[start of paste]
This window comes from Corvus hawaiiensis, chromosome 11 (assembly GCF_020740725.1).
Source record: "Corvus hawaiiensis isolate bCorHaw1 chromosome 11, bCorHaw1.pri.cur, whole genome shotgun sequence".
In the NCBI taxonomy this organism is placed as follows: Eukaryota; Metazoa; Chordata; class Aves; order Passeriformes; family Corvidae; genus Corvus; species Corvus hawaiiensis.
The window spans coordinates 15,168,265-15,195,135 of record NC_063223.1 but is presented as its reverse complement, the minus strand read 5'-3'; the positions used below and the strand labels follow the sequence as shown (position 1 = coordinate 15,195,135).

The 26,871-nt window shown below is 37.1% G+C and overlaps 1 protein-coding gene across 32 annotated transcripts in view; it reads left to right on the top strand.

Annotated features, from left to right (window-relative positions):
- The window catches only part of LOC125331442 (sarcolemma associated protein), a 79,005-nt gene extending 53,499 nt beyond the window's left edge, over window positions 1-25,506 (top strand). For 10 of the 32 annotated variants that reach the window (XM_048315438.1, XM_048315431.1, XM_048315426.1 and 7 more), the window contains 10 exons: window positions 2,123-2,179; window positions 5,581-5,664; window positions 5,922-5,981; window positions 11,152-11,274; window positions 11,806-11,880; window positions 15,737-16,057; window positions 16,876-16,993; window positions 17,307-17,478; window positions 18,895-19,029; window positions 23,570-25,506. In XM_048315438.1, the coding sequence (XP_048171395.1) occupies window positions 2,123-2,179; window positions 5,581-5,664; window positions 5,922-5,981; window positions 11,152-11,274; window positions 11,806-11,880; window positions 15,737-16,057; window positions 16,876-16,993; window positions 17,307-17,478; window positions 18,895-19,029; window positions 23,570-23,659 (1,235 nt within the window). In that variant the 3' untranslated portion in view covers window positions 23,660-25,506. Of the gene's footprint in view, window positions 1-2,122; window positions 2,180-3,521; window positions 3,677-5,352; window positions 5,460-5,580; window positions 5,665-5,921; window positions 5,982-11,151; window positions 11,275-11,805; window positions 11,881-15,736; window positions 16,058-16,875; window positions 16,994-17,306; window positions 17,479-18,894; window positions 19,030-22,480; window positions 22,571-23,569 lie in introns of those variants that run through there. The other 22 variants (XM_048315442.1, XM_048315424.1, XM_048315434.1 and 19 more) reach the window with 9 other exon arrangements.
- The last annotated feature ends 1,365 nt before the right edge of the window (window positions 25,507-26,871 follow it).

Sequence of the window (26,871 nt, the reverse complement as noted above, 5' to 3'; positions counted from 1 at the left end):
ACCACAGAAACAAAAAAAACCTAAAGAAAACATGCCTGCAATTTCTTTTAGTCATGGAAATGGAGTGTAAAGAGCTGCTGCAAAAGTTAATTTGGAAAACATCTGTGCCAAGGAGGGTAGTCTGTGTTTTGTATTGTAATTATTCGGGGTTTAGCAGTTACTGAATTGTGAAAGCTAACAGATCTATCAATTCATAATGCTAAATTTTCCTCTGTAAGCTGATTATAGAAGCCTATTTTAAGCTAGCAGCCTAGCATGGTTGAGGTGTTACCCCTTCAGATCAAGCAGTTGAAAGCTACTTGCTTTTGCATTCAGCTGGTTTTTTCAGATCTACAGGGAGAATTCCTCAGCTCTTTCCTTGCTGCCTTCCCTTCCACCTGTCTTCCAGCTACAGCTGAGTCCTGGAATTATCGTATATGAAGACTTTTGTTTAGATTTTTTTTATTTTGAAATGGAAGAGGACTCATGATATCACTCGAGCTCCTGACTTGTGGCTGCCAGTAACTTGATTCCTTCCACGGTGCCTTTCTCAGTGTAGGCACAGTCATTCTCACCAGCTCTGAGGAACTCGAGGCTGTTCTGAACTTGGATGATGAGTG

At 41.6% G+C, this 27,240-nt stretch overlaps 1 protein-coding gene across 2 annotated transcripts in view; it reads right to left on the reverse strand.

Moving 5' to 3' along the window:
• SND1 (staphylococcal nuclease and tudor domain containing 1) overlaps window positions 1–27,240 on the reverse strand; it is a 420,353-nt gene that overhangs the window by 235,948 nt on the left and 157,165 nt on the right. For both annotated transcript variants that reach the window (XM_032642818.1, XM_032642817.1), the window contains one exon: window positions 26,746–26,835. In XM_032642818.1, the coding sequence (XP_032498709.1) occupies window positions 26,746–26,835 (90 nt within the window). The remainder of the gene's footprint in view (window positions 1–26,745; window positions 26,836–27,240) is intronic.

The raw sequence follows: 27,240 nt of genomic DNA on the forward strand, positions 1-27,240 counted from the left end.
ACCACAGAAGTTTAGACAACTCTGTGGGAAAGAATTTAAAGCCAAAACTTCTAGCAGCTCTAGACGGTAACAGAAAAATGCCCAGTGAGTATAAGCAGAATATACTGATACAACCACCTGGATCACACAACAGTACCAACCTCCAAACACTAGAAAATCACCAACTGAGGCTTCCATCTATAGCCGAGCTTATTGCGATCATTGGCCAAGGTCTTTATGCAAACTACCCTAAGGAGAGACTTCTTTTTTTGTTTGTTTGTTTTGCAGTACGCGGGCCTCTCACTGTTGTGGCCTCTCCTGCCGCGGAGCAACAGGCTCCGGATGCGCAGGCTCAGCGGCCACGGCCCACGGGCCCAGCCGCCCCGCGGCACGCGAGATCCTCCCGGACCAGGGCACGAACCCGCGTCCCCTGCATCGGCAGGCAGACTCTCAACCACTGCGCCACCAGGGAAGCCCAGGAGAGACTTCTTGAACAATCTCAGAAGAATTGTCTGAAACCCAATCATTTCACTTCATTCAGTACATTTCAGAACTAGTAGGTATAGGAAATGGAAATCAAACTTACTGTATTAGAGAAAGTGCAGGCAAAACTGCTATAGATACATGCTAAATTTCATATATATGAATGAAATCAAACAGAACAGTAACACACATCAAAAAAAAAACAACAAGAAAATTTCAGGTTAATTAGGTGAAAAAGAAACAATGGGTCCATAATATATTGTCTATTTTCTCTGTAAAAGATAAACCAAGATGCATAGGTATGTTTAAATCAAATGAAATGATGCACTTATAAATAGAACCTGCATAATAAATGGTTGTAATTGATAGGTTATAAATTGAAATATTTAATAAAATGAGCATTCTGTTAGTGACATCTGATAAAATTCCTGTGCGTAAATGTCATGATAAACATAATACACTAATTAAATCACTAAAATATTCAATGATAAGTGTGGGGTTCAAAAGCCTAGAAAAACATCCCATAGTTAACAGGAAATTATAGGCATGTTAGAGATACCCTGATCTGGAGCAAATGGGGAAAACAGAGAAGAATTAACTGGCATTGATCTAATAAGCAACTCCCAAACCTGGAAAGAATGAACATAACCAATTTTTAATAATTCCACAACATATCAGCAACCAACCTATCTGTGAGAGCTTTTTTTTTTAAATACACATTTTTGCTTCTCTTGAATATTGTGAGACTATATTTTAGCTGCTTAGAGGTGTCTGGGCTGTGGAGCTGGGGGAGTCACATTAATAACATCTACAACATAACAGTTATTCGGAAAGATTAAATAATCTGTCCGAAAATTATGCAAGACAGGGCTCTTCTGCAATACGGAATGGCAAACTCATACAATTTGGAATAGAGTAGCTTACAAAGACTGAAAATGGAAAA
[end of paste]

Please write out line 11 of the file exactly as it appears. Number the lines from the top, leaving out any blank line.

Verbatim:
At 41.6% G+C, this 27,240-nt stretch overlaps 1 protein-coding gene across 2 annotated transcripts in view; it reads right to left on the reverse strand.